One of the major reasons for the current incursion by China is its perceived threat to the Highway on account of public statements by Indian political leaders that India is committed to take back Aksai Chin and publication of another map showing Aksai Chin as part of India. While this may only be an excuse, it appears that China felt that it was now time to physically show that Aksai Chin and areas further to the west belonged to China.
Although earlier incursions by Chinese troops in Eastern Ladakh had come up to the Depsang Plains and in area Chumar further south, the numbers of troops were small. Commencing in April this year, China has transgressed with a much larger force. In addition, statements made by Chinese leaders and its ambassador in Delhi were extremely hawkish and condescending. These were somewhat mellowed down later, especially when the Indian Military reacted forcefully, first after the incident in the Galwan Valley in June and later when the Indian Army occupied tactically important heights on the Kailash Range.
Line of Actual Control (LAC)
"LAC is a misnomer, coined by China in 1960, despite India’s objections."
LAC is a misnomer, coined by China in 1960, despite India’s objections. It became common usage, including in the media, within a few years. Along the northern borders, there have always been two lines, one showing areas under India’s control and the other by China indicating the extent of area claimed by China. Obviously, the lines extend into each other’s areas. Hence, the extent of areas to be patrolled as also instructions for avoiding clashes are laid down. The latter was taken to absurd lengths by both governments in recent years, laying down SOP’s to further avoid shoot-outs/clashes between patrols. Hence, the sight of pushing and shoving soldiers of both sides when the stand-off in Doklam was seen on our TV screens in 2017.
China took it to extremes when its soldiers came armed with clubs and iron rods studded with iron spikes during the early stages of the transgression by China in eastern Ladakh. Hopefully, the powers that be in India will not constrain our soldiers from using their weapons henceforth, as they are trained to do.
Chinese Premier Zhou Enlai while affirming their version of the boundary in 1959 in a letter to Prime Minister Jawaharlal Nehru used the term LAC for the first time. In the 1960 Officials’ Dialogue, the Chinese delegation presented a new version of the boundary that shifted the earlier line substantially westwards. This line claimed much of Depsang, the Qara Qash and Galwan River valleys and all of Spanggur Lake. At Pangong Lake, the boundary ran through Sirijap (near today’s Finger 8).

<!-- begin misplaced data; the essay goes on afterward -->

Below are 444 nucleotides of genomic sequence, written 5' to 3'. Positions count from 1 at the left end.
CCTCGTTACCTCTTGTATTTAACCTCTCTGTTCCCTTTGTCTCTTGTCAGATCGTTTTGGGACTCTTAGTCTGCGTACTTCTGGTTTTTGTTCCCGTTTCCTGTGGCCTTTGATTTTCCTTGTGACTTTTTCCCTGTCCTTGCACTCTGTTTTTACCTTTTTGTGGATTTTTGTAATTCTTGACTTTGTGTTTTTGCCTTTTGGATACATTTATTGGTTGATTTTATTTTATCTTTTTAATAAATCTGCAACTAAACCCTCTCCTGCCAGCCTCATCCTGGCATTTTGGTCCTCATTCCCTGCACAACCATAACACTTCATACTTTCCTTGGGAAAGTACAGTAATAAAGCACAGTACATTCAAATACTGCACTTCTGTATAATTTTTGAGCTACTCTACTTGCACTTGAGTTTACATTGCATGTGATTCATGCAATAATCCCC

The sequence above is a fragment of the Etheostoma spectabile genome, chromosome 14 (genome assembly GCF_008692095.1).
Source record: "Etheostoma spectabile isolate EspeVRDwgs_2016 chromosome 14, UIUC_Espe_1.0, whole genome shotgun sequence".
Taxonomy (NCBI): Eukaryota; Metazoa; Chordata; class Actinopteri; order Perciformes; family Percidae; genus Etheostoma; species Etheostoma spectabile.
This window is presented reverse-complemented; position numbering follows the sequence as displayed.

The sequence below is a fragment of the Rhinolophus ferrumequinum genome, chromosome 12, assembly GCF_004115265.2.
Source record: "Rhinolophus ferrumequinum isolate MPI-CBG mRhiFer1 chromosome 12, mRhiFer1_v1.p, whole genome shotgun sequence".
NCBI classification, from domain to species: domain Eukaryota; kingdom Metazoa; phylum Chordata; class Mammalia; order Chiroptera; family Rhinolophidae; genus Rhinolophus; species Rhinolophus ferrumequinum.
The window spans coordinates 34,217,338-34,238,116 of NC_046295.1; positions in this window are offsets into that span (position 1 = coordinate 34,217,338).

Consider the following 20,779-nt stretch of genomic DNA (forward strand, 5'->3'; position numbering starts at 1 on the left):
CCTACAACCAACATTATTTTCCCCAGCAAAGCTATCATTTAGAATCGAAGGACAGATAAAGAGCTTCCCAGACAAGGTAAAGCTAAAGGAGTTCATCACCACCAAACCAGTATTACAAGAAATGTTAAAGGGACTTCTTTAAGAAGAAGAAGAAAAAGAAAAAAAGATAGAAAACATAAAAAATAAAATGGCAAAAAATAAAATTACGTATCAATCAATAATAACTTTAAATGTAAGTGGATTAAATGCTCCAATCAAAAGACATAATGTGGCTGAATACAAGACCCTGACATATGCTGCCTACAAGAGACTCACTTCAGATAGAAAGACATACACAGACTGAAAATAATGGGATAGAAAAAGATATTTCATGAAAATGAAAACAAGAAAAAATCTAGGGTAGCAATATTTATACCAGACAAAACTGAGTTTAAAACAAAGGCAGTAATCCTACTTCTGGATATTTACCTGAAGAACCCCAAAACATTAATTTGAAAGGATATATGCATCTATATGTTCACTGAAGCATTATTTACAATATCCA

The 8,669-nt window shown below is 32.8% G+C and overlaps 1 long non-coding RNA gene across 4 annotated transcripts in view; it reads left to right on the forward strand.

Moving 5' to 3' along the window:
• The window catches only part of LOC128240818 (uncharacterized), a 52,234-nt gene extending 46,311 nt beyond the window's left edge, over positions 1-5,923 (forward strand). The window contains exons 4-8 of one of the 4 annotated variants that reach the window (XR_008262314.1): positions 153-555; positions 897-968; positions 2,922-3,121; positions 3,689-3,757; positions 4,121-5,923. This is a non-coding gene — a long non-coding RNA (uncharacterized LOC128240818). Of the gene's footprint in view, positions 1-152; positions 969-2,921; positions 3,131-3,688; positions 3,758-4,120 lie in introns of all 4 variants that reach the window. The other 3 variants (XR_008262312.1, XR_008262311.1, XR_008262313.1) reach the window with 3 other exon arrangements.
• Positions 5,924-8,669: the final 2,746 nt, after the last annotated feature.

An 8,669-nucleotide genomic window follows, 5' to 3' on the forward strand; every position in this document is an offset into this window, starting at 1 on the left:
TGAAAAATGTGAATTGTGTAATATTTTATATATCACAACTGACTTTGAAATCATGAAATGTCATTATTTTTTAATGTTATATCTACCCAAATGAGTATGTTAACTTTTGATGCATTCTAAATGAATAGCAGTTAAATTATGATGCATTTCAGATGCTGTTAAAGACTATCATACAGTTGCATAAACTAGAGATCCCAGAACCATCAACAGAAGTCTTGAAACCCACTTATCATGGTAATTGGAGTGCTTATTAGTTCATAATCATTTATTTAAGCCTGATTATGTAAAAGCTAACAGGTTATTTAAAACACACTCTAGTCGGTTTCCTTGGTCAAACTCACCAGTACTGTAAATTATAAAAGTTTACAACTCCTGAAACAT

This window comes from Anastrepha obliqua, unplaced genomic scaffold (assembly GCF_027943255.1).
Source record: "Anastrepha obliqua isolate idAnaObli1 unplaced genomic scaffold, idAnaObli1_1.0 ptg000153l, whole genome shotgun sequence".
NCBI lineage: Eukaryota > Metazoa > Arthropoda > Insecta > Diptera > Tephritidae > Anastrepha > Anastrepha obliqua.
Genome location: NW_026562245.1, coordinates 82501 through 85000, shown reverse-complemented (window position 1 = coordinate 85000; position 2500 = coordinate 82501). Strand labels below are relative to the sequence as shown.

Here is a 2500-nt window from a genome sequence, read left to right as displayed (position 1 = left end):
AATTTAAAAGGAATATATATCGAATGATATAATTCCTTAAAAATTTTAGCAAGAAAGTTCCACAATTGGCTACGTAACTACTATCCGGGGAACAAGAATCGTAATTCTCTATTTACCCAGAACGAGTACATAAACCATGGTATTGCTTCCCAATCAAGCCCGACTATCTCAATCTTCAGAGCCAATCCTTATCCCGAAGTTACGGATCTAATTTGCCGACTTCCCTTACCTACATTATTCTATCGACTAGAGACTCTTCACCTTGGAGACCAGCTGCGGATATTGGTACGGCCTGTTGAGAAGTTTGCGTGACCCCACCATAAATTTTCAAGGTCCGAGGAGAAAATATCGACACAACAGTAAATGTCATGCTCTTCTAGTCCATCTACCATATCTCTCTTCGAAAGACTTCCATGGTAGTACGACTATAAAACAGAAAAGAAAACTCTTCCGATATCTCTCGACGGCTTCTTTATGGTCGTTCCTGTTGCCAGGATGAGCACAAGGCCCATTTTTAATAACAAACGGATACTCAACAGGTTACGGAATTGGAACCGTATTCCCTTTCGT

"One reason for the intelligence failure is the wrong selection of border guarding force and dual command and control."
It is surprising that China’s transgression in Eastern Ladakh went un-noticed and unreported till the first clashes commenced with our border guarding force – ITBP (Indo Tibetan Border Police) in May. One reason for intelligence failure is wrong selection of border guarding force and dual command and control. While the ITBP is deployed on a border guarding role, so is the army responsible for it.
The ITBP has not been placed under command of the army despite repeated requests, although when an incursion/incident occurs, it is the army that is asked for details, while the ITBP slinks away. This is due to our political leadership not wanting to ruffle the feathers of the police, as they depend on them so heavily for a host of activities!
Unlike the army, ITBP sub-units carry out tasks of border management in a lackadaisical manner. In addition, unit headquarters of ITBP do not deploy with the troops they command but are located in more congenial rear areas, thus effective leadership is lacking at the border. Like all central armed police forces, ITBP sub units first send reports through their channels, instead of sharing it with army units and formations. This results in loss of vital time for the army to take quick action.
Besides the ITBP, our intelligence agencies were once again involved in other activities as in the past! They became active only after the event. Yet, one has not heard of even one case of anyone being held responsible/accountable in the last nearly six months for such a major incursion!